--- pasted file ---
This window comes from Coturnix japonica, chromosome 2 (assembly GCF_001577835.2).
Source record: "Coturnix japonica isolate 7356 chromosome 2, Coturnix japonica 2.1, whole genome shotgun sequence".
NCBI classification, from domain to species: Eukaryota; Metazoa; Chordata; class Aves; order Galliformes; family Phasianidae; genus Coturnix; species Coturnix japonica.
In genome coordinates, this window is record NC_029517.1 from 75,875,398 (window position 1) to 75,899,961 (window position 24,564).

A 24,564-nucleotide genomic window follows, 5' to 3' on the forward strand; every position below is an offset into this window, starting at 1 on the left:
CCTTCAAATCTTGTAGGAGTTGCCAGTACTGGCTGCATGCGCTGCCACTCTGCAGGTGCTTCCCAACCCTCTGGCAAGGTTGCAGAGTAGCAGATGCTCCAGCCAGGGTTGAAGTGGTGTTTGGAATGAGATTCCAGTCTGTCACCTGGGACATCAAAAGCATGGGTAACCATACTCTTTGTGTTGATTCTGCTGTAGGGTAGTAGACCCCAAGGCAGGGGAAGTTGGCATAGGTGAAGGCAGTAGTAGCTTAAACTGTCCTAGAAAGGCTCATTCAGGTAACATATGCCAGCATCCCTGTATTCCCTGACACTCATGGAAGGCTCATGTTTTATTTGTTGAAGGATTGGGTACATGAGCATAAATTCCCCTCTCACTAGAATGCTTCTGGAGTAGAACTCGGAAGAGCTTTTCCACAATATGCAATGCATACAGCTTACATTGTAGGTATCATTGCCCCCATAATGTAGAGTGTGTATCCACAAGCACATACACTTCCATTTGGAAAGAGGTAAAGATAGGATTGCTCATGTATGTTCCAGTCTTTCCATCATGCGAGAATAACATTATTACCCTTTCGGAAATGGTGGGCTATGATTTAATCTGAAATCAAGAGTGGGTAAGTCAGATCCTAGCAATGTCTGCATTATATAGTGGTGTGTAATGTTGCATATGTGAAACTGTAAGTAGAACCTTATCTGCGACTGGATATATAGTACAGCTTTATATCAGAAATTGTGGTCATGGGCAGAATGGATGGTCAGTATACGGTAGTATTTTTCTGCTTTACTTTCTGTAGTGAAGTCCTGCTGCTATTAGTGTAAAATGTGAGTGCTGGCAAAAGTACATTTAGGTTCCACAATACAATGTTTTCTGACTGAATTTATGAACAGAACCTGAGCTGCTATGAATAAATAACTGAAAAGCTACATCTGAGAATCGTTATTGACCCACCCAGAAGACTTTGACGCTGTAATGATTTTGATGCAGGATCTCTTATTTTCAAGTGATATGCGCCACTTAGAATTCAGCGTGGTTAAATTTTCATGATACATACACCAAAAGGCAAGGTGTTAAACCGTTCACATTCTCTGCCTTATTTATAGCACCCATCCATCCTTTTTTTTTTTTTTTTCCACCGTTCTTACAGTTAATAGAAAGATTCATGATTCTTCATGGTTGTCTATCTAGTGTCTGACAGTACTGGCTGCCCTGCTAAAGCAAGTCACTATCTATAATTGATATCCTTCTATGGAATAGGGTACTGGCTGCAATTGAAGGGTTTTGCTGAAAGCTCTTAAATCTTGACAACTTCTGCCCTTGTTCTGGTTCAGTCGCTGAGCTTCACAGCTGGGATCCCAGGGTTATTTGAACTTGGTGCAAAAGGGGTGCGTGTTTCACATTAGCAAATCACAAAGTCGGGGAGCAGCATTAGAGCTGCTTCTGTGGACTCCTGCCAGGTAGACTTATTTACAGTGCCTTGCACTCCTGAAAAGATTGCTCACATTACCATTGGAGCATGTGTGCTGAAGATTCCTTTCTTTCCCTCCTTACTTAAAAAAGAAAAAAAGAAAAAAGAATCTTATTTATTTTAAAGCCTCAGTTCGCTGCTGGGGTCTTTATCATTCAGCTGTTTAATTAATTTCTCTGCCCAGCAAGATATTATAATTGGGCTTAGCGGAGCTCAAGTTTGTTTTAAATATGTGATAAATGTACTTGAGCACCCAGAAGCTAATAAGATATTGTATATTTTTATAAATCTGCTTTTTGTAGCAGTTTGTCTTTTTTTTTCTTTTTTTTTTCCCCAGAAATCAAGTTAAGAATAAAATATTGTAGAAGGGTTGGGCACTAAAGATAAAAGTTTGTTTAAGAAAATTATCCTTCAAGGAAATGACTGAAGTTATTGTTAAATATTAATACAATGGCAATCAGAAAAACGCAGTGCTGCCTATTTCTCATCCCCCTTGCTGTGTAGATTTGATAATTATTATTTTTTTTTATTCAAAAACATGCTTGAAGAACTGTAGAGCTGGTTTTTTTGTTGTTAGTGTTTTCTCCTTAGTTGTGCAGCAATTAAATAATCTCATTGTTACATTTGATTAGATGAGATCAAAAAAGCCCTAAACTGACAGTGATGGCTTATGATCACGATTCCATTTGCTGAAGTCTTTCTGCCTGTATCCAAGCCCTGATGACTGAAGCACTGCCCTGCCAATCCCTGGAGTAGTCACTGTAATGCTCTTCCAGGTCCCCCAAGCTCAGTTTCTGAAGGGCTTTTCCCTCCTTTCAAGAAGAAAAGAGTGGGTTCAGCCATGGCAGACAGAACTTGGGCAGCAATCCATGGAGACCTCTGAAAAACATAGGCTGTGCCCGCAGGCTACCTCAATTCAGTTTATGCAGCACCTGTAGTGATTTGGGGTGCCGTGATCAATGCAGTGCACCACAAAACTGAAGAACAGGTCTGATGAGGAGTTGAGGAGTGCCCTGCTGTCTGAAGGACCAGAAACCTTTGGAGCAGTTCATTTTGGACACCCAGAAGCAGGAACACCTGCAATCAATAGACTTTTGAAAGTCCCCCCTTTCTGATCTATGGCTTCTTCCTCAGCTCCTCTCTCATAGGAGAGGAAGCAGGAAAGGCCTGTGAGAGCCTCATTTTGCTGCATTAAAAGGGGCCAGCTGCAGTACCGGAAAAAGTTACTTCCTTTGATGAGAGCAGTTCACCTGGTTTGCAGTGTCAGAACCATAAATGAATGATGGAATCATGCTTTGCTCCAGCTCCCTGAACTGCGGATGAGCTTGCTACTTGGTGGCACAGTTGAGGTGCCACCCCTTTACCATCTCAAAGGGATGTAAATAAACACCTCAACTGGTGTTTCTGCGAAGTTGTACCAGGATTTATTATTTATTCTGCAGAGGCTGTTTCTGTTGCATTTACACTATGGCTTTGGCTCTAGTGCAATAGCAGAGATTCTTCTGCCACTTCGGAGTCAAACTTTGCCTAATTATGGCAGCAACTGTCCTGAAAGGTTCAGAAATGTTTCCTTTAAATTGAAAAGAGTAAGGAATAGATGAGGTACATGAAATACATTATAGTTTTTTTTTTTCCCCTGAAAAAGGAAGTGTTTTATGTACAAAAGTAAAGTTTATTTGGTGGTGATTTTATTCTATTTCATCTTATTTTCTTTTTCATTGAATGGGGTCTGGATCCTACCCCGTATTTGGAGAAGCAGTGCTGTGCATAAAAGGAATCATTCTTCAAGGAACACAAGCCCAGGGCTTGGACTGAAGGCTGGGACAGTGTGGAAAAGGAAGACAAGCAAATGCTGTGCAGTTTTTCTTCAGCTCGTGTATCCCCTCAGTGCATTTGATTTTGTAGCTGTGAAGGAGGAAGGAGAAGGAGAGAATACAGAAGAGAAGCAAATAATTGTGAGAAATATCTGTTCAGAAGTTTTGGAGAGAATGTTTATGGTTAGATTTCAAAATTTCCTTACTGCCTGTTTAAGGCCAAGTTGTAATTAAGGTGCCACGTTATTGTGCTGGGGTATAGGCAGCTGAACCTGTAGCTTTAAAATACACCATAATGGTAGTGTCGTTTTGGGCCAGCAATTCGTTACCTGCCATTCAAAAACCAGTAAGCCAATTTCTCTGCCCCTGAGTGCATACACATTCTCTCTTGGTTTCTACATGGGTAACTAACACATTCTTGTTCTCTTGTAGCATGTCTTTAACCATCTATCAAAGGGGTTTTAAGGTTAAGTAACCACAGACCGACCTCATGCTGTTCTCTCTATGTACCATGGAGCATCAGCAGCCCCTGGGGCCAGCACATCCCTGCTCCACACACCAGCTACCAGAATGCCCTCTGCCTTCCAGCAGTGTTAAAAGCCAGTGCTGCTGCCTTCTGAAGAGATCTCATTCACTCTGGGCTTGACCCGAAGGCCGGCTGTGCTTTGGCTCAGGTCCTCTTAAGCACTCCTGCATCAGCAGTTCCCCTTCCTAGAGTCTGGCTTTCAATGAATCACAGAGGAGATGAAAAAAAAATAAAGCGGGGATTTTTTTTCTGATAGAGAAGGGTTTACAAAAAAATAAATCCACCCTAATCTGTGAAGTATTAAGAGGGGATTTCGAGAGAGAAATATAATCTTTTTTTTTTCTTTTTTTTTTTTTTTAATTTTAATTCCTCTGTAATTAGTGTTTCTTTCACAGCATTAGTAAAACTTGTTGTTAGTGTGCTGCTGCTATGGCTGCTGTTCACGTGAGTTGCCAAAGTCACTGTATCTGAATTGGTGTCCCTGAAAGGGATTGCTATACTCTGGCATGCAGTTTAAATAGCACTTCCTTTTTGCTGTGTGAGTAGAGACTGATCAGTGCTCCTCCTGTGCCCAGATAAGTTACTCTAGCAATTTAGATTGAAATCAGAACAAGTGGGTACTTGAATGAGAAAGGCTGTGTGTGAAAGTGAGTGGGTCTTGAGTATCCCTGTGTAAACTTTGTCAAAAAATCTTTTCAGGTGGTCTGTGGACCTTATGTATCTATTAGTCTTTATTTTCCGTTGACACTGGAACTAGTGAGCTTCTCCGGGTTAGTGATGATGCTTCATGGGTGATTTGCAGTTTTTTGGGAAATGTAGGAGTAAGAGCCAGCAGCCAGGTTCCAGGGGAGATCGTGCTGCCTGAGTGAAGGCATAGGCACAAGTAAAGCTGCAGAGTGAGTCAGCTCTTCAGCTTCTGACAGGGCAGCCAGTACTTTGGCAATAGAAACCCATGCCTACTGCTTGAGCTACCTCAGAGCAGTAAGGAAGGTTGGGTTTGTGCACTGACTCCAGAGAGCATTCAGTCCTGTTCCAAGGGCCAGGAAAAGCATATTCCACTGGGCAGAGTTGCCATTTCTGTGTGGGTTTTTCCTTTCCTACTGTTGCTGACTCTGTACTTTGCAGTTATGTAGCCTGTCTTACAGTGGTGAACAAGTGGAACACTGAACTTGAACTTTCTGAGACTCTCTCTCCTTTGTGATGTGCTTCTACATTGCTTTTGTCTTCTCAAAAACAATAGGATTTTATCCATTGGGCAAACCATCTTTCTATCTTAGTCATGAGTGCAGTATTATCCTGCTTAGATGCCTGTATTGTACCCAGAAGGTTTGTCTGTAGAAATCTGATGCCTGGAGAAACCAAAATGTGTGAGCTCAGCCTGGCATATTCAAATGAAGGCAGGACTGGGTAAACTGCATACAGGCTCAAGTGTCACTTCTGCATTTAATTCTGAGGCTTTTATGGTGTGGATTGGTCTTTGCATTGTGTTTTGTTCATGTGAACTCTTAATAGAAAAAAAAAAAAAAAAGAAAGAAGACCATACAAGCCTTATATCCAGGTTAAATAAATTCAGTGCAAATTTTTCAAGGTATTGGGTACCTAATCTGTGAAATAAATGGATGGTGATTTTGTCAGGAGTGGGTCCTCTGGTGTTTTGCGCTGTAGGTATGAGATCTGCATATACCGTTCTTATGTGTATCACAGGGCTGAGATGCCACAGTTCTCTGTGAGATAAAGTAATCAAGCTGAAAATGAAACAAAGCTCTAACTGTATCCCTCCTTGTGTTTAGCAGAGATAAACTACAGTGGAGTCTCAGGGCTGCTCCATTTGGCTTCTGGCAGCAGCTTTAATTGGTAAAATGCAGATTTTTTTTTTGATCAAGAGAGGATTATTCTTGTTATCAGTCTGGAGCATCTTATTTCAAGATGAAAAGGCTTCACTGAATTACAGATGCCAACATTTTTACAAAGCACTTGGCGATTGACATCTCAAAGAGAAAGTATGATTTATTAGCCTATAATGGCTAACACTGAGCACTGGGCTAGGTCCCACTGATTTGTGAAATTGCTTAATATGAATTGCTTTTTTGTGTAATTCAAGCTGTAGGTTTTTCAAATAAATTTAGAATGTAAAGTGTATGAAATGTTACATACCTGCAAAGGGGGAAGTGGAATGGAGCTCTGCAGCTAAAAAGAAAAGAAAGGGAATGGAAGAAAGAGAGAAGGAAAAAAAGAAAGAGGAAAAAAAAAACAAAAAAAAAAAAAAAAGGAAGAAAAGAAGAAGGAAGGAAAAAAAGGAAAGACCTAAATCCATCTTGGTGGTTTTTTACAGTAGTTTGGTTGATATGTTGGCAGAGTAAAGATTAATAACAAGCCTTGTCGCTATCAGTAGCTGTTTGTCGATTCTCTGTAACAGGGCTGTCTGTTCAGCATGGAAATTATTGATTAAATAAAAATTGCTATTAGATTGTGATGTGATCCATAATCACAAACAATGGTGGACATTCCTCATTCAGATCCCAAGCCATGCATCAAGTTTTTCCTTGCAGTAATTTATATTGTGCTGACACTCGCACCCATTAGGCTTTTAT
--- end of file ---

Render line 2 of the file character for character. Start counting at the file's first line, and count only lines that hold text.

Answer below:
Source record: "Coturnix japonica isolate 7356 chromosome 2, Coturnix japonica 2.1, whole genome shotgun sequence".